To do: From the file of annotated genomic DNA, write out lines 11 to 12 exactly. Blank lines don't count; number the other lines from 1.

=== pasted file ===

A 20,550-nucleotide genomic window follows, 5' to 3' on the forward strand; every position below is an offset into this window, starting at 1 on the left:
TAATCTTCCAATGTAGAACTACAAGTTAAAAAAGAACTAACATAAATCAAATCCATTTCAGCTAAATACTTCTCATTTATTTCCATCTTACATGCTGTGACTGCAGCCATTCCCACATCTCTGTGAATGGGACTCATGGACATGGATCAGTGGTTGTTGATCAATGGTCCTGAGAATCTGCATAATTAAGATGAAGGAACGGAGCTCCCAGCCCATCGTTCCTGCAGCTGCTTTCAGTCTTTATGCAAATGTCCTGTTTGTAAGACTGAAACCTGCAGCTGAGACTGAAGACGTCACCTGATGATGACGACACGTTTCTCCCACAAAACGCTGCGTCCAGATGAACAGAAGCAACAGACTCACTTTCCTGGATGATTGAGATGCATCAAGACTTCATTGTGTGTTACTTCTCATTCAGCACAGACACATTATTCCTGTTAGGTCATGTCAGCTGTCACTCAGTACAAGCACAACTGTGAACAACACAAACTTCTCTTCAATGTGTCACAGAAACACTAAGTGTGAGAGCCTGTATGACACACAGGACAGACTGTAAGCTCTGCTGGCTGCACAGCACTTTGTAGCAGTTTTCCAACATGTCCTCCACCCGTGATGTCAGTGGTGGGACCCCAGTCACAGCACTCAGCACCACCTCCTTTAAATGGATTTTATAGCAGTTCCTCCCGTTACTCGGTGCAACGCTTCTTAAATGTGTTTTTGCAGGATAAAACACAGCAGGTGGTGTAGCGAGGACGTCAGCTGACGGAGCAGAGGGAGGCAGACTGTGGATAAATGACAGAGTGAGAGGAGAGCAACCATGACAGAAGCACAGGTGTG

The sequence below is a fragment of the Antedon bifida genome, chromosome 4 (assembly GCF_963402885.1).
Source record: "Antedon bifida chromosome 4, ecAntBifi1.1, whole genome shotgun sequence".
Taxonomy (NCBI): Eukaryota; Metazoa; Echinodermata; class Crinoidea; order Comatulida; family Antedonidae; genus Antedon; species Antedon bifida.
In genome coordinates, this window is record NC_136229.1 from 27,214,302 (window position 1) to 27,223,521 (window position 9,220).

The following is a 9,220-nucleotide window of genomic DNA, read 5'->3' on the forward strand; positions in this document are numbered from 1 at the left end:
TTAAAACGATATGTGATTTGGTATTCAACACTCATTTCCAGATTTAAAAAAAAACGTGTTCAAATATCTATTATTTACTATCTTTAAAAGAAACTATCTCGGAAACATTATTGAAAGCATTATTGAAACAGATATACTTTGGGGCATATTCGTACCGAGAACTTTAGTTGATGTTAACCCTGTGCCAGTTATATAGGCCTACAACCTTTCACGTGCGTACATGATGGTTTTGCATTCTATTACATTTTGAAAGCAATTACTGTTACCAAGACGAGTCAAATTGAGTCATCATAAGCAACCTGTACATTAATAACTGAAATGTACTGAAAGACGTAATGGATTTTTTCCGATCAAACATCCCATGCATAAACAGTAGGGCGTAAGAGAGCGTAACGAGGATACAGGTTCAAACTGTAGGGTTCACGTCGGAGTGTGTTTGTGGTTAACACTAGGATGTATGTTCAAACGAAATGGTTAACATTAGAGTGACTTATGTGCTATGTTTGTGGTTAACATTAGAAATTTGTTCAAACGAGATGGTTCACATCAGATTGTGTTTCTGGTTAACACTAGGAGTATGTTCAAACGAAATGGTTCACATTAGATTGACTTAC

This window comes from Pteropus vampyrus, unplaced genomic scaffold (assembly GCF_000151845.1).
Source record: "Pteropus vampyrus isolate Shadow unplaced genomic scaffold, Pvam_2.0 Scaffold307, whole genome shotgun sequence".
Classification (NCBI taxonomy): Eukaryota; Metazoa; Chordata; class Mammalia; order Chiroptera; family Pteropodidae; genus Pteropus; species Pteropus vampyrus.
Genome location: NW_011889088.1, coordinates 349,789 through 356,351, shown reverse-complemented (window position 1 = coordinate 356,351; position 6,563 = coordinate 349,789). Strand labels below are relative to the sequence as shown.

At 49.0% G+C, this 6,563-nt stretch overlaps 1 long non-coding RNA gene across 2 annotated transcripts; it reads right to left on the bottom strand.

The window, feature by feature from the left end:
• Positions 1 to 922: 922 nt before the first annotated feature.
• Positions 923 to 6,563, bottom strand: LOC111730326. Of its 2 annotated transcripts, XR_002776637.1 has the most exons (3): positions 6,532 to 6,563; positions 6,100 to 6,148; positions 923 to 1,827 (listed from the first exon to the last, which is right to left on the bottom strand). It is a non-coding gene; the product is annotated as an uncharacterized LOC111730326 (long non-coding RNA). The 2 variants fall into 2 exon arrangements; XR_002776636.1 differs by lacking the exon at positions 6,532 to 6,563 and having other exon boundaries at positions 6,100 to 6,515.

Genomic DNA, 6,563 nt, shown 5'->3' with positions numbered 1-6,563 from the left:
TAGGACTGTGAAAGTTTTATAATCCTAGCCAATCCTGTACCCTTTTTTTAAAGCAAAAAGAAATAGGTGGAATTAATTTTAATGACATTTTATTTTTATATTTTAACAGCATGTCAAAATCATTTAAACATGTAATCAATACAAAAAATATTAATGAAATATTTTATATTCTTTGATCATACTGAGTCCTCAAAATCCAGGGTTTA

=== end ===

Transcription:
Classification (NCBI taxonomy): Eukaryota; Metazoa; Chordata; class Mammalia; order Chiroptera; family Pteropodidae; genus Pteropus; species Pteropus vampyrus.
Genome location: NW_011889088.1, coordinates 349,789 through 356,351, shown reverse-complemented (window position 1 = coordinate 356,351; position 6,563 = coordinate 349,789). Strand labels below are relative to the sequence as shown.